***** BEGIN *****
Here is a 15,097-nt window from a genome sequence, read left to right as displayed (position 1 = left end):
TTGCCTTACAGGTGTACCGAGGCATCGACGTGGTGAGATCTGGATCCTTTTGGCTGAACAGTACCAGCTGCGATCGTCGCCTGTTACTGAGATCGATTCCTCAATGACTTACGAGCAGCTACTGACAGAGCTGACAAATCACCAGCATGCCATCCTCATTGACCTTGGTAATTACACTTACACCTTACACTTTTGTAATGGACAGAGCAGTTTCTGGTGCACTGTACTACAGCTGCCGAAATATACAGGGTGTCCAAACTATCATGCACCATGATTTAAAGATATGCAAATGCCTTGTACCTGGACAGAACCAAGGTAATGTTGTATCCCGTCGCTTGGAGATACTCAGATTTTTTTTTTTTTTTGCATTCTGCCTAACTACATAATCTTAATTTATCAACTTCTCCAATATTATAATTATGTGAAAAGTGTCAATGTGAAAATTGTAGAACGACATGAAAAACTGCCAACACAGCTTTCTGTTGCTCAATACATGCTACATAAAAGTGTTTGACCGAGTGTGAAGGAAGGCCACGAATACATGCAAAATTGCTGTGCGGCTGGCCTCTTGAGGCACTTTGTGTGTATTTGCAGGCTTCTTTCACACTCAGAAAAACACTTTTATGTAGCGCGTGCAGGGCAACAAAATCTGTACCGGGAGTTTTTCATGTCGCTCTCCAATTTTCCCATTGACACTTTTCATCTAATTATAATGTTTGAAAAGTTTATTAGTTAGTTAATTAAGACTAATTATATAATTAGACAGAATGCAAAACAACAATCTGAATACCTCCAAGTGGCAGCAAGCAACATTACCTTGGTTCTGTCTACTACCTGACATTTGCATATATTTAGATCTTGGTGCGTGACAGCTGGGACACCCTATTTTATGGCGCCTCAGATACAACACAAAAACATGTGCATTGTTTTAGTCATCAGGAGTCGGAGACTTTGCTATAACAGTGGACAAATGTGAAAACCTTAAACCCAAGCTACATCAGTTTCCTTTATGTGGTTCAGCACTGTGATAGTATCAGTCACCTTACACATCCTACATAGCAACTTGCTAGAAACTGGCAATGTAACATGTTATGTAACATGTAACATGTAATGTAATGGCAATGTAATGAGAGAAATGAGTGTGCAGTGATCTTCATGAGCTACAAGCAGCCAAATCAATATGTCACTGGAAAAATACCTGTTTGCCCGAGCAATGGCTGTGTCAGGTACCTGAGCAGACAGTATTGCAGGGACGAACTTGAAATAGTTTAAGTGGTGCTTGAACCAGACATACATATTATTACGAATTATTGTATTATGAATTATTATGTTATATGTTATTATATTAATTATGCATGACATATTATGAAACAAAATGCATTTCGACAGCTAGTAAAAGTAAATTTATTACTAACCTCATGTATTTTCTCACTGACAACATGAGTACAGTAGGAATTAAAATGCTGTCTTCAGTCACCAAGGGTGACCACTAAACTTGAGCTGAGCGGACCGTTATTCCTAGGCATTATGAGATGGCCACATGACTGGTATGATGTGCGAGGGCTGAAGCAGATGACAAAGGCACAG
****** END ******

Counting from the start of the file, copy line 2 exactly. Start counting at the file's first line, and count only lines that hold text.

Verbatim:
TTGCCTTACAGGTGTACCGAGGCATCGACGTGGTGAGATCTGGATCCTTTTGGCTGAACAGTACCAGCTGCGATCGTCGCCTGTTACTGAGATCGATTCCTCAATGACTTACGAGCAGCTACTGACAGAGCTGACAAATCACCAGCATGCCATCCTCATTGACCTTGGTAATTACACTTACACCTTACACTTTTGTAATGGACAGAGCAGTTTCTGGTGCACTGTACTACAGCTGCCGAAATATACAGGGTGTCCAAACTATCATGCACCATGATTTAAAGATATGCAAATGCCTTGTACCTGGACAGAACCAAGGTAATGTTGTATCCCGTCGCTTGGAGATACTCAGATTTTTTTTTTTTTTTGCATTCTGCCTAACTACATAATCTTAATTTATCAACTTCTCCAATATTATAATTATGTGAAAAGTGTCAATGTGAAAATTGTAGAACGACATGAAAAACTGCCAACACAGCTTTCTGTTGCTCAATACATGCTACATAAAAGTGTTTGACCGAGTGTGAAGGAAGGCCACGAATACATGCAAAATTGCTGTGCGGCTGGCCTCTTGAGGCACTTTGTGTGTATTTGCAGGCTTCTTTCACACTCAGAAAAACACTTTTATGTAGCGCGTGCAGGGCAACAAAATCTGTACCGGGAGTTTTTCATGTCGCTCTCCAATTTTCCCATTGACACTTTTCATCTAATTATAATGTTTGAAAAGTTTATTAGTTAGTTAATTAAGACTAATTATATAATTAGACAGAATGCAAAACAACAATCTGAATACCTCCAAGTGGCAGCAAGCAACATTACCTTGGTTCTGTCTACTACCTGACATTTGCATATATTTAGATCTTGGTGCGTGACAGCTGGGACACCCTATTTTATGGCGCCTCAGATACAACACAAAAACATGTGCATTGTTTTAGTCATCAGGAGTCGGAGACTTTGCTATAACAGTGGACAAATGTGAAAACCTTAAACCCAAGCTACATCAGTTTCCTTTATGTGGTTCAGCACTGTGATAGTATCAGTCACCTTACACATCCTACATAGCAACTTGCTAGAAACTGGCAATGTAACATGTTATGTAACATGTAACATGTAATGTAATGGCAATGTAATGAGAGAAATGAGTGTGCAGTGATCTTCATGAGCTACAAGCAGCCAAATCAATATGTCACTGGAAAAATACCTGTTTGCCCGAGCAATGGCTGTGTCAGGTACCTGAGCAGACAGTATTGCAGGGACGAACTTGAAATAGTTTAAGTGGTGCTTGAACCAGACATACATATTATTACGAATTATTGTATTATGAATTATTATGTTATATGTTATTATATTAATTATGCATGACATATTATGAAACAAAATGCATTTCGACAGCTAGTAAAAGTAAATTTATTACTAACCTCATGTATTTTCTCACTGACAACATGAGTACAGTAGGAATTAAAATGCTGTCTTCAGTCACCAAGGGTGACCACTAAACTTGAGCTGAGCGGACCGTTATTCCTAGGCATTATGAGATGGCCACATGACTGGTATGATGTGCGAGGGCTGAAGCAGATGACAAAGGCACAG